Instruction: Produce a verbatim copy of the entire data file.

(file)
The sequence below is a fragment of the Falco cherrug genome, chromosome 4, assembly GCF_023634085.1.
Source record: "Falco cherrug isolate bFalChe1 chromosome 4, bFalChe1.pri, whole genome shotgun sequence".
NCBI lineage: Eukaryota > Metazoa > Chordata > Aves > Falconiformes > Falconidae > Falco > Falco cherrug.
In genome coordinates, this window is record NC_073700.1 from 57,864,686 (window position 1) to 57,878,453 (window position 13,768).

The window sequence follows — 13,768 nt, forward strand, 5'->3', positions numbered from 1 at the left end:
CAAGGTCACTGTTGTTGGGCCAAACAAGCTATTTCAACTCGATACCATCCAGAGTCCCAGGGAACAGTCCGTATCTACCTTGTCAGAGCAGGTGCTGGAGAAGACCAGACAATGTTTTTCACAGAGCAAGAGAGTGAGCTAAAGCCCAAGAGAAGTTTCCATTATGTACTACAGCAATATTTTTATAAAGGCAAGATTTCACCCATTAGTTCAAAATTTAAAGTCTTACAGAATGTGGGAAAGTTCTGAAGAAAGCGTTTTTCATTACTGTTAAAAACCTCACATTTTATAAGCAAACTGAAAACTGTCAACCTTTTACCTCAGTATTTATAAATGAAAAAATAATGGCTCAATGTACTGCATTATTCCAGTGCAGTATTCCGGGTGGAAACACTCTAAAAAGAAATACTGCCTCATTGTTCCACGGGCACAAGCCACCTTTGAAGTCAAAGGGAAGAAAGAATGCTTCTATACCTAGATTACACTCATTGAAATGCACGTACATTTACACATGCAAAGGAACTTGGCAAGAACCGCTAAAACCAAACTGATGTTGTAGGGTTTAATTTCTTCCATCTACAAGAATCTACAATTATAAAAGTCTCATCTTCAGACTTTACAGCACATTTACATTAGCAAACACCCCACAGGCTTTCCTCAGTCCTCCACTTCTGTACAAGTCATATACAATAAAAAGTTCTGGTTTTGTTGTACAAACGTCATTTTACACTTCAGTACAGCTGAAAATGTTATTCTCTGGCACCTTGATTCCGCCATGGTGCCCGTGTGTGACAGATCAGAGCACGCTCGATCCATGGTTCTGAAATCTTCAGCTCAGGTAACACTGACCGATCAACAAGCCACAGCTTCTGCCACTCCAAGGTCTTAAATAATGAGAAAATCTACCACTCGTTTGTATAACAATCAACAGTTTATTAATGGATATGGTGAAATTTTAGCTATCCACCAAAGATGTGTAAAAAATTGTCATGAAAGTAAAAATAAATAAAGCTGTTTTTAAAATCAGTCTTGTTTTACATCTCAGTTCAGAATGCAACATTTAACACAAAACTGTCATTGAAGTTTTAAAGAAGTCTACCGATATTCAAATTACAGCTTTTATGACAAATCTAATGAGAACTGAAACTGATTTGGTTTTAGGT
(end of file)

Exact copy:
The sequence below is a fragment of the Falco cherrug genome, chromosome 4, assembly GCF_023634085.1.
Source record: "Falco cherrug isolate bFalChe1 chromosome 4, bFalChe1.pri, whole genome shotgun sequence".
NCBI lineage: Eukaryota > Metazoa > Chordata > Aves > Falconiformes > Falconidae > Falco > Falco cherrug.
In genome coordinates, this window is record NC_073700.1 from 57,864,686 (window position 1) to 57,878,453 (window position 13,768).

The window sequence follows — 13,768 nt, forward strand, 5'->3', positions numbered from 1 at the left end:
CAAGGTCACTGTTGTTGGGCCAAACAAGCTATTTCAACTCGATACCATCCAGAGTCCCAGGGAACAGTCCGTATCTACCTTGTCAGAGCAGGTGCTGGAGAAGACCAGACAATGTTTTTCACAGAGCAAGAGAGTGAGCTAAAGCCCAAGAGAAGTTTCCATTATGTACTACAGCAATATTTTTATAAAGGCAAGATTTCACCCATTAGTTCAAAATTTAAAGTCTTACAGAATGTGGGAAAGTTCTGAAGAAAGCGTTTTTCATTACTGTTAAAAACCTCACATTTTATAAGCAAACTGAAAACTGTCAACCTTTTACCTCAGTATTTATAAATGAAAAAATAATGGCTCAATGTACTGCATTATTCCAGTGCAGTATTCCGGGTGGAAACACTCTAAAAAGAAATACTGCCTCATTGTTCCACGGGCACAAGCCACCTTTGAAGTCAAAGGGAAGAAAGAATGCTTCTATACCTAGATTACACTCATTGAAATGCACGTACATTTACACATGCAAAGGAACTTGGCAAGAACCGCTAAAACCAAACTGATGTTGTAGGGTTTAATTTCTTCCATCTACAAGAATCTACAATTATAAAAGTCTCATCTTCAGACTTTACAGCACATTTACATTAGCAAACACCCCACAGGCTTTCCTCAGTCCTCCACTTCTGTACAAGTCATATACAATAAAAAGTTCTGGTTTTGTTGTACAAACGTCATTTTACACTTCAGTACAGCTGAAAATGTTATTCTCTGGCACCTTGATTCCGCCATGGTGCCCGTGTGTGACAGATCAGAGCACGCTCGATCCATGGTTCTGAAATCTTCAGCTCAGGTAACACTGACCGATCAACAAGCCACAGCTTCTGCCACTCCAAGGTCTTAAATAATGAGAAAATCTACCACTCGTTTGTATAACAATCAACAGTTTATTAATGGATATGGTGAAATTTTAGCTATCCACCAAAGATGTGTAAAAAATTGTCATGAAAGTAAAAATAAATAAAGCTGTTTTTAAAATCAGTCTTGTTTTACATCTCAGTTCAGAATGCAACATTTAACACAAAACTGTCATTGAAGTTTTAAAGAAGTCTACCGATATTCAAATTACAGCTTTTATGACAAATCTAATGAGAACTGAAACTGATTTGGTTTTAGGT